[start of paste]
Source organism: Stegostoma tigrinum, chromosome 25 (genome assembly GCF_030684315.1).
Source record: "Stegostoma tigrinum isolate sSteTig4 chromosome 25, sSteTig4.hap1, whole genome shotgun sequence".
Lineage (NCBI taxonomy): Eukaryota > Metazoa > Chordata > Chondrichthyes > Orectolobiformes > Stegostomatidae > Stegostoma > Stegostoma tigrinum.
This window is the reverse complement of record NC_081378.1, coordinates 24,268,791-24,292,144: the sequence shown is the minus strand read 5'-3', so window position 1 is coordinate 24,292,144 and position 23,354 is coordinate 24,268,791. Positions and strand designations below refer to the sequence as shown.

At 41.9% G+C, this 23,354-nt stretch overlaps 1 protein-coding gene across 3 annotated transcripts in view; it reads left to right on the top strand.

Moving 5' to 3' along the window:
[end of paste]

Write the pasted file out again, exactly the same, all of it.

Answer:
Source organism: Stegostoma tigrinum, chromosome 25 (genome assembly GCF_030684315.1).
Source record: "Stegostoma tigrinum isolate sSteTig4 chromosome 25, sSteTig4.hap1, whole genome shotgun sequence".
Lineage (NCBI taxonomy): Eukaryota > Metazoa > Chordata > Chondrichthyes > Orectolobiformes > Stegostomatidae > Stegostoma > Stegostoma tigrinum.
This window is the reverse complement of record NC_081378.1, coordinates 24,268,791-24,292,144: the sequence shown is the minus strand read 5'-3', so window position 1 is coordinate 24,292,144 and position 23,354 is coordinate 24,268,791. Positions and strand designations below refer to the sequence as shown.

At 41.9% G+C, this 23,354-nt stretch overlaps 1 protein-coding gene across 3 annotated transcripts in view; it reads left to right on the top strand.

Moving 5' to 3' along the window: